Kiki’s Guide To Being a Bad Fan

Photo of a Bad Fan.

During Opening Day, I tweeted that my new Cubs fan followers made a poor choice because I would piss them off, to which one of my old Cubs fan followers added, “Kiki enjoys losing baseball. Beware.”

There’s a point in this statement that I have to argue. I don’t enjoy watching my team lose. I enjoy watching them win. I’d like them to win. I root for them to win. I do, however, enjoy my team despite a loss. It drives people mad (which I enjoy).

And it makes me a bad fan.

There are a lot of perks to being a bad fan. First of all, my day isn’t wrecked by a Cubs loss. I get bummed out, sure, but the boys losing 2-1 isn’t a disaster of epic proportions that results in me needing to drink. Hell, the guys losing 13-1 isn’t enough to make me require alcohol. They lost. Bummer. I guess I’d better get dinner started. Put on The Monkees.

Man, that pisses people off.

It drives them insane that I can enjoy a team that’s not very good. I’m from the school of “dance with the one what you brought”. This isn’t fantasy baseball. I have no input in who ends up on the Cubs this year, last year, or next year. These are the players I’ve got. I’m going to get to know them, cheer for them, praise them when they do well, and enjoy whatever they can bring to the table, even if it’s just a cute face.

Lunacy!

Now, sports fans, don’t think that this sort of attitude means I can’t have an intelligent discussion about baseball and about the Cubs, that I don’t like such things. I do. I’m as realistic as the next fan when it comes to assessing my teams talent in the form of statistics. I’m sure you’ll all be pleased to know just how well I interpret the implication of David DeJesus’s OBP and James Russell’s flyball/grounder ratio. I can dig discussions about what the Cubs need, what trades they should make, the best use of a player, etc.

What I can’t stand is the gloom and doom whining about a team YOU predicted to be a 100-game loser back in January. What is the sense in that? Why bother punishing yourself by watching the games of a team that you don’t even like? It’s akin to watching a TV show you despise and then complaining about how terrible it is. There’s just no logic in it. No one will think any less of you for checking out fewer games in a crappy season. Consider it. It might improve your health.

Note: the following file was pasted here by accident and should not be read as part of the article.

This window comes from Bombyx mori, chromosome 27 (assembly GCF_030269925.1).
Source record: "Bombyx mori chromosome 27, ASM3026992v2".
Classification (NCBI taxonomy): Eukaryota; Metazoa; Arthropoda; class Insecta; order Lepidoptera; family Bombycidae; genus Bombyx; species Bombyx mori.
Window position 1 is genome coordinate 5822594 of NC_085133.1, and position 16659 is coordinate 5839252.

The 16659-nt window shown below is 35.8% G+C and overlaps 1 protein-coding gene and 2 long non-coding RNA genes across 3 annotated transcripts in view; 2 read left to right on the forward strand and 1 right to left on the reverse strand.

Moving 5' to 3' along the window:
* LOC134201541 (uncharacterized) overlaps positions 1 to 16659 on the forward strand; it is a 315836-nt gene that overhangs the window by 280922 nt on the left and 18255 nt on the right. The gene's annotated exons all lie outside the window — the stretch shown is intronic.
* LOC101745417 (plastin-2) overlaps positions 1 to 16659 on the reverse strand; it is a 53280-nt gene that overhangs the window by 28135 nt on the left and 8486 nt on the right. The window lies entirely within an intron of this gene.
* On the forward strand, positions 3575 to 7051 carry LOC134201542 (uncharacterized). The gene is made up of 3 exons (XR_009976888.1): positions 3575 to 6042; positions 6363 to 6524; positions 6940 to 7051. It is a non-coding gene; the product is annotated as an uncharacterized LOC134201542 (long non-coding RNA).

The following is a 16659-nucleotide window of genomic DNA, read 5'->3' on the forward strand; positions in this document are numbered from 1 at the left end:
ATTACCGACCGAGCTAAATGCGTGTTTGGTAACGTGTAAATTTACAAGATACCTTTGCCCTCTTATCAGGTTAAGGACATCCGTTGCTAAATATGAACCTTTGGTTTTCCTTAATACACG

Or you could be a bad fan like me.

The trick is to not attach so much of your ego to your team and to change your point of view. If all that matters is winning, that your team isn’t worth shit unless they win it all, then I’m afraid you’re going to have make due with a lot of disappointment. However, if you enjoy the game, and the winning that comes with and is hopefully the end result of it, then your season dramatically improves even when the team is garbage. Call me a Pollyana, but even in a blow-out loss, I can find something to be glad about (and usually in blow-out losses, that’s Len and Bob and their ramblings).

In addition to detaching the ego, it also serves you to get over yourself. I don’t think this team owes me anything. They don’t owe me a World Series championship. I would love for them to win one. But they’re not winning it for me, I don’t care what they say. They’re winning it for themselves and they should. When I pay my money to see a game, they don’t owe me a win. They owe me a good game. And so far, at least for me, they’ve come through on that.

Of course, if they happen to shirk on their end of the deal, I can still find a way to have a good time in spite.

Pisses you off doesn’t?

It pays to be a bad fan.

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2 thoughts on “Kiki’s Guide To Being a Bad Fan

  1. I too am a bad fan! I love my Cubbies win or lose. Every Spring, Jarrett asks me if I feel like rooting for a winning team or if I will continue with the Cubs. Always, Cubs, always!

    • They’re an addiction, that’s for sure. I can’t imagine rooting for another team with the passion I feel for the Cubs. They’re my boys, good or bad, win or lose.

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